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Vernon, NY --- Labor Day weekend harness racing began with a bang at Vernon Downs on Friday (Aug. 29) night as the opening leg of the Tioga-Vernon All-Star Drivers' Championship shared the spotlight with the Zweig Memorial, the Jack Bailey Memorial and the Crawford Farms Trot. All drivers advance to Tioga today (Sept. 1) for round two and the Cane Pace. Following the first four legs of round one of the drivers 'race for the cup' the lead is shared by Yannick Gingras and Ron Pierce with 20 points each. But it was not solely the lure of a $10,000 first prize that drew the top reinsmen to Vernon. With over three-quarters of a million dollars of purse money on the card, and some of the best racehorses in the country, the big guns were happy to be in town. For trainers, the day began with a noon check-in at the detention barn for the top stakes horses. Many horsemen made the most of the opportunity to attend the inaugural Open House at Crawford Farms in Durhamville, just 10 minutes north on route 31 near Verona. With plenty of yearlings to inspect, several trainers like Ron Burke, Linda Toscano, Charlie Norris, Homer Hochstetler and Gates Brunet got a head start on their evaluation rounds. Al and Michelle Crawford put out an elaborate spread of barbecue and refreshments and most attendees spent the sunny afternoon socializing and looking at colts. The crew at Vernon also had a fun-filled evening planned at the Downs, which started with an autograph session with the top drivers and included a T-shirt giveaway as well as the Jim Marohn Jr.bobblehead. Fans lined up along the apron to get the T-shirts and Marohn dolls which were individually emblazoned with the nine different drivers competing. Even the boss himself, Jeff Gural, was on-hand to greet the drivers and fans, and could be seen along the outside fence chatting with the Green Hornet before the card began. Following the third race was the ever popular Racing Under Saddle series $5,700 final. The race was won by Heather Reese who opened up a city block on the rest of the field by the time they rounded the final turn. Team Crawford packed the winner's circle to help celebrate with their colleague and farm manager who was the winning rider in 2:04 with Tymal Oh So Nice. Both Zweig finals went to Takter stable all-stars. Filly Shake It Cerry rallied in 1:53.4 with Ron Pierce driving and improved her seasonal stats to 8 wins in 10 starts and $395,036. Colt Father Patrick got back to his winning ways and eclipsed $700,000 for the season with regular pilot Yannick Gingras in 1:52.2. Despite all the 3-year-old trotting talent on tap, the elixir that the crowd was truly thirsty for was Sebastian K and the rest of the field in the $236,000 Crawford Farms Trot. The number one horse in North America went off the prohibitive 1-9 favorite and did not disappoint, winning strategically for Svanstedt USA in 1:53, equaling the track record. The Crawford-sponsored purse put the collective earnings of the talented field just over the $15 million mark, and included Archangel (2nd), Market Share (3rd), and 2013 Dan Patch Horse of the Year Bee A Magician (4th). Gingras and Pierce will be reunited today (Sept. 1) at Tioga along with Corey Callahan, Tim Tetrick, Matt Kakaley, Scott Zeron, Jody Jamieson, Jim Marohn Jr. and Chris Lems for the final round. Along with the drivers challenge, the Miss Versatility and the Shady Daisy fill-up the Southern Tier's holiday menu. Highlighted by the $437,325 Cane Pace, first leg of the pacing triple crown, the historic event features glamour boys He's Watching and JK Endofanera. Labor Day in central New York will assuredly go out with a bang as well. by Chris Tully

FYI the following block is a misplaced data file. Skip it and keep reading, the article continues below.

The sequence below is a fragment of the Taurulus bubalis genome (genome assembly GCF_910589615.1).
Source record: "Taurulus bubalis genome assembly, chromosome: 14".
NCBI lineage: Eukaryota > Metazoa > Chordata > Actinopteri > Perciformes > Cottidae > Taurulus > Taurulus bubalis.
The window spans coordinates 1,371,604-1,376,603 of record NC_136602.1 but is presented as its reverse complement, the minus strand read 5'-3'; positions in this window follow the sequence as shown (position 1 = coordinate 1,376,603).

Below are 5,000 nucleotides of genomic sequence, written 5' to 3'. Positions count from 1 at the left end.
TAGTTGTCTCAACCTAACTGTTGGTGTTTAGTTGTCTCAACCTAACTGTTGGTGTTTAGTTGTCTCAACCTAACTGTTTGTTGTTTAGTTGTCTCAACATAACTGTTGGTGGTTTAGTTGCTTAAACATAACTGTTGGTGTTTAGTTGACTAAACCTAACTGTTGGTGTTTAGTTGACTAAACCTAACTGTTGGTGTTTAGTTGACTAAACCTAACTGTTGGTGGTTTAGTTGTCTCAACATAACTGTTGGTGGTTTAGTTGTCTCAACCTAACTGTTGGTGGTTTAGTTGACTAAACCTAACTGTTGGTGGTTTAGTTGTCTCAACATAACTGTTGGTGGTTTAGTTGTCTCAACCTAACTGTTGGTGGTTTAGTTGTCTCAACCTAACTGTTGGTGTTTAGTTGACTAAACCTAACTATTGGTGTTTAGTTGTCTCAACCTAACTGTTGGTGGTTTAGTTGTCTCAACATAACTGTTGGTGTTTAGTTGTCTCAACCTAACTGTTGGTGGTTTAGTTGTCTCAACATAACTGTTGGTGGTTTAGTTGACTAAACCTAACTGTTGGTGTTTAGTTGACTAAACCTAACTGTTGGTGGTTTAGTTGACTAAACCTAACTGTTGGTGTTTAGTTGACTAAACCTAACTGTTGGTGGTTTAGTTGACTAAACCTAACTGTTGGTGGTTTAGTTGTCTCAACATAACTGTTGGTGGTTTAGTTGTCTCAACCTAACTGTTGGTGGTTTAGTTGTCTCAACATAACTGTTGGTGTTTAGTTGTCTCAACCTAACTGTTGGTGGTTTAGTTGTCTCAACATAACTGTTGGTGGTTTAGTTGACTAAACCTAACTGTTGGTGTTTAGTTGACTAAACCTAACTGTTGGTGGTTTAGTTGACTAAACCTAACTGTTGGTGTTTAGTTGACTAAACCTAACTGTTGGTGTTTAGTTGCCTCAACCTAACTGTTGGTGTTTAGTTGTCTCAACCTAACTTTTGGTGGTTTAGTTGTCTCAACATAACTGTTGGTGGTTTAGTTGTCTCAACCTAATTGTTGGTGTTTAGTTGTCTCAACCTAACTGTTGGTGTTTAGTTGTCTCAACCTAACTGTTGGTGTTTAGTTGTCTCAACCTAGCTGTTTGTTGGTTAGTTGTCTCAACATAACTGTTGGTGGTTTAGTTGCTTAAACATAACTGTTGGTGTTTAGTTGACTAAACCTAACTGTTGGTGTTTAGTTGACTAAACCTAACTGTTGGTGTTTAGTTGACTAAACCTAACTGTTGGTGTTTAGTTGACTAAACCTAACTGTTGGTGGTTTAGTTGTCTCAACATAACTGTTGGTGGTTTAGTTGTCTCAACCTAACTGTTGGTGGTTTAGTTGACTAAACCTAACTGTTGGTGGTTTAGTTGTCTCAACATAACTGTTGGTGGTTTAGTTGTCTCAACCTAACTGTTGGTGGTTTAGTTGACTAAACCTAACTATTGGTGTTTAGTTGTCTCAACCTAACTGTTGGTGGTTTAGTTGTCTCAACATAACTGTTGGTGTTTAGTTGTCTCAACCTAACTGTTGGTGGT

Goshen, NY--Few harness horse breeders have made a larger multi-media splash this year than Crawford Farms of Durhamville, New York.   When top trotters Sebastian K and Market Share line up for this Friday's (August 29) $200,000 Crawford Farms Open Trot at Vernon, they will score behind the bright red Crawford Farms starting car. And that is just the beginning of the Crawford's omnipresence. Driven by a passion for the sport, and a desire to help harness racing prosper, the Crawford's have sponsored this season's Meadowlands Pace, Kindergarten Classic and the aforementioned Crawford Farms Trot, formerly the Credit Winner. In addition to vast purse support, they have recently completed a state-of-the-art equine therapeutic spa, 40-stall barn, and a 6-gate horse exerciser at their central New York breeding & racing operation. Their hearts and minds are 'all-in' this game; for their farm and for the future of the Standardbred. Michelle and Albert Crawford have undoubtedly jumped-in with both feet, and provided a much-needed push to a somewhat hesitant industry. "We love this business," noted Albert, son of the late Jim Crawford who was the affable former president of the Harness Horse Breeders of New York State. "My wife and I are committed to breeding top horses in New York State and supporting the industry in the process. We know that it is an uphill battle, but we are digging in for the long haul!" From the second-story Crawford Farms mural at The Meadowlands to the upcoming Red Mile Grand Circuit meet where the water trucks will bear the farm's iconic insignia, racing fans are constantly reminded of the dynamic duo's substantial commitment to the sport. Evident across multiple digital platforms, the Crawford's are very active on social media and have produced and broadcast several TV commercials. This weekend is no exception. With the $400,000 Zweig Trot also this Friday, renovations to the farm have reached a feverish pace this month in preparation for their inaugural Open House on Friday from 10 am to 6 pm. The team is eager to show the sport the fruits of their labor. "Our yearlings are ready and we hope to draw a large crowd of horse people for some food and refreshments while they evaluate our stock," exclaimed Michelle Crawford, who provides much of the spark in the engine around the farm. "My crew has really stepped up over these past few weeks to make this facility 'show ready' for the upcoming affair," the hostess added with a proud smile. The farm, which was founded in 1966 by Jim and Patricia Crawford, continues to be a family affair. The 100-acre nursery has continued to expand not only their footprint, but also their broodmare band. Last year Crawford Farm was the leading major consignor at the Morrisville Sale and will bring nine yearlings back to that venue on Sept. 21. In addition, they have ten yearlings consigned to the Lexington Selected Yearling Sale, including two selling on opening night, Sept. 30. While the yearlings were being videotaped, it was 'all hands on deck' and all feet had running shoes. Al, Michelle, Jim Jr., and even matriarch Pat participated in the 35th annual running of the babies. Albert stated, "This is the day we get to really see what we have. It's exciting, but a little nerve-racking too." When they are not prepping yearlings, Michelle and Al own and operate one of the most successful healthcare lending institutions in the nation, Bankers Healthcare Group. In fact, BHG was ranked as the 5th Fastest Growing Private Company by Inc. Formed in 1992 from a modest group of four finance experts, BHG now employs close to 200. It appears that growth and commitment are not just a mission statement, it is a Crawford way of life. by Chris Tully